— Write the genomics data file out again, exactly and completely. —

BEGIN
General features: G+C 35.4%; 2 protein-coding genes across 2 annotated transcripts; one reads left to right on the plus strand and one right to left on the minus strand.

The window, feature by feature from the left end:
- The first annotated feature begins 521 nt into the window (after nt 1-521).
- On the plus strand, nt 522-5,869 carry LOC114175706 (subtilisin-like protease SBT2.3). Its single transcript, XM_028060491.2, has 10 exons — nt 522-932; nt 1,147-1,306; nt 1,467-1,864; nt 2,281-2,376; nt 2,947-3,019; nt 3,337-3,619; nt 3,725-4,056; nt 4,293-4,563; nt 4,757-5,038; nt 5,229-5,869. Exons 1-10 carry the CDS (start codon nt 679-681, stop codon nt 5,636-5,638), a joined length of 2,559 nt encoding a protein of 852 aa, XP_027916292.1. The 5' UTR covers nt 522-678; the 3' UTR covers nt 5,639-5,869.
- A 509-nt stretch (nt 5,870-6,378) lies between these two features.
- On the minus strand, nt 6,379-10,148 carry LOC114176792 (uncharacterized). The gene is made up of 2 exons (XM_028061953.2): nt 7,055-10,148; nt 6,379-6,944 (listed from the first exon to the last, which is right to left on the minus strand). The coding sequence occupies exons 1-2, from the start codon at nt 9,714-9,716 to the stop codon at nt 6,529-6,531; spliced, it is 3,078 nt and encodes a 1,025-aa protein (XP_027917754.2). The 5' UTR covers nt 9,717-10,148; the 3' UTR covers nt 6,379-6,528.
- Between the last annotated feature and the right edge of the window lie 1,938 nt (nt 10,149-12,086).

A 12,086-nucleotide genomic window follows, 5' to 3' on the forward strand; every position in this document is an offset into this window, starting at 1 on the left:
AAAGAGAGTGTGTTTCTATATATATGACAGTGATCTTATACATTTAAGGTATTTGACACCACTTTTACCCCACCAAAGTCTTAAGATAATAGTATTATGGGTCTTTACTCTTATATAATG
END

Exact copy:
General features: G+C 35.4%; 2 protein-coding genes across 2 annotated transcripts; one reads left to right on the plus strand and one right to left on the minus strand.

The window, feature by feature from the left end:
- The first annotated feature begins 521 nt into the window (after nt 1-521).
- On the plus strand, nt 522-5,869 carry LOC114175706 (subtilisin-like protease SBT2.3). Its single transcript, XM_028060491.2, has 10 exons — nt 522-932; nt 1,147-1,306; nt 1,467-1,864; nt 2,281-2,376; nt 2,947-3,019; nt 3,337-3,619; nt 3,725-4,056; nt 4,293-4,563; nt 4,757-5,038; nt 5,229-5,869. Exons 1-10 carry the CDS (start codon nt 679-681, stop codon nt 5,636-5,638), a joined length of 2,559 nt encoding a protein of 852 aa, XP_027916292.1. The 5' UTR covers nt 522-678; the 3' UTR covers nt 5,639-5,869.
- A 509-nt stretch (nt 5,870-6,378) lies between these two features.
- On the minus strand, nt 6,379-10,148 carry LOC114176792 (uncharacterized). The gene is made up of 2 exons (XM_028061953.2): nt 7,055-10,148; nt 6,379-6,944 (listed from the first exon to the last, which is right to left on the minus strand). The coding sequence occupies exons 1-2, from the start codon at nt 9,714-9,716 to the stop codon at nt 6,529-6,531; spliced, it is 3,078 nt and encodes a 1,025-aa protein (XP_027917754.2). The 5' UTR covers nt 9,717-10,148; the 3' UTR covers nt 6,379-6,528.
- Between the last annotated feature and the right edge of the window lie 1,938 nt (nt 10,149-12,086).

A 12,086-nucleotide genomic window follows, 5' to 3' on the forward strand; every position in this document is an offset into this window, starting at 1 on the left:
AAAGAGAGTGTGTTTCTATATATATGACAGTGATCTTATACATTTAAGGTATTTGACACCACTTTTACCCCACCAAAGTCTTAAGATAATAGTATTATGGGTCTTTACTCTTATATAATG